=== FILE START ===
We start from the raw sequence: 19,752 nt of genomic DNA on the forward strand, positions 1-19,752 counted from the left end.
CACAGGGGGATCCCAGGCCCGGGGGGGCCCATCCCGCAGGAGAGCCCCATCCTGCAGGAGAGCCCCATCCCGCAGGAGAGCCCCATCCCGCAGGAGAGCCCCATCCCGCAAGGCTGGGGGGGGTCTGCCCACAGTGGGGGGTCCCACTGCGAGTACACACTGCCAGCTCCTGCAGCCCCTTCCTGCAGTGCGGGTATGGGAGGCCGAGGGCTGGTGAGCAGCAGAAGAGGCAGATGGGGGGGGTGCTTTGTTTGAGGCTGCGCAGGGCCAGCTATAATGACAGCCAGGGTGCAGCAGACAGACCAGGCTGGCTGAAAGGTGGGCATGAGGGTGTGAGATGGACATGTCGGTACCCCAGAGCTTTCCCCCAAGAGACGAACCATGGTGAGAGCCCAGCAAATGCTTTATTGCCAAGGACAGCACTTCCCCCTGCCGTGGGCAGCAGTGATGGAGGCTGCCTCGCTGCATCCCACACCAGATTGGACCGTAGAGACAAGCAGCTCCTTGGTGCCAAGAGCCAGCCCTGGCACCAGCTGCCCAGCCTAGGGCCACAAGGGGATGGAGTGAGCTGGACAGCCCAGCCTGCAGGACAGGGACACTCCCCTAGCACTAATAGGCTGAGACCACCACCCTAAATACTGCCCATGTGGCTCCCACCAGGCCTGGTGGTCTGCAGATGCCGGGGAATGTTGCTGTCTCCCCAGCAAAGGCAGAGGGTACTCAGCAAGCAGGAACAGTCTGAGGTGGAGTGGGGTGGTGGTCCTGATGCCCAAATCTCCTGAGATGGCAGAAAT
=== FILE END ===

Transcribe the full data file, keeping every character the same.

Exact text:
We start from the raw sequence: 19,752 nt of genomic DNA on the forward strand, positions 1-19,752 counted from the left end.
CACAGGGGGATCCCAGGCCCGGGGGGGCCCATCCCGCAGGAGAGCCCCATCCTGCAGGAGAGCCCCATCCCGCAGGAGAGCCCCATCCCGCAGGAGAGCCCCATCCCGCAAGGCTGGGGGGGGTCTGCCCACAGTGGGGGGTCCCACTGCGAGTACACACTGCCAGCTCCTGCAGCCCCTTCCTGCAGTGCGGGTATGGGAGGCCGAGGGCTGGTGAGCAGCAGAAGAGGCAGATGGGGGGGGTGCTTTGTTTGAGGCTGCGCAGGGCCAGCTATAATGACAGCCAGGGTGCAGCAGACAGACCAGGCTGGCTGAAAGGTGGGCATGAGGGTGTGAGATGGACATGTCGGTACCCCAGAGCTTTCCCCCAAGAGACGAACCATGGTGAGAGCCCAGCAAATGCTTTATTGCCAAGGACAGCACTTCCCCCTGCCGTGGGCAGCAGTGATGGAGGCTGCCTCGCTGCATCCCACACCAGATTGGACCGTAGAGACAAGCAGCTCCTTGGTGCCAAGAGCCAGCCCTGGCACCAGCTGCCCAGCCTAGGGCCACAAGGGGATGGAGTGAGCTGGACAGCCCAGCCTGCAGGACAGGGACACTCCCCTAGCACTAATAGGCTGAGACCACCACCCTAAATACTGCCCATGTGGCTCCCACCAGGCCTGGTGGTCTGCAGATGCCGGGGAATGTTGCTGTCTCCCCAGCAAAGGCAGAGGGTACTCAGCAAGCAGGAACAGTCTGAGGTGGAGTGGGGTGGTGGTCCTGATGCCCAAATCTCCTGAGATGGCAGAAAT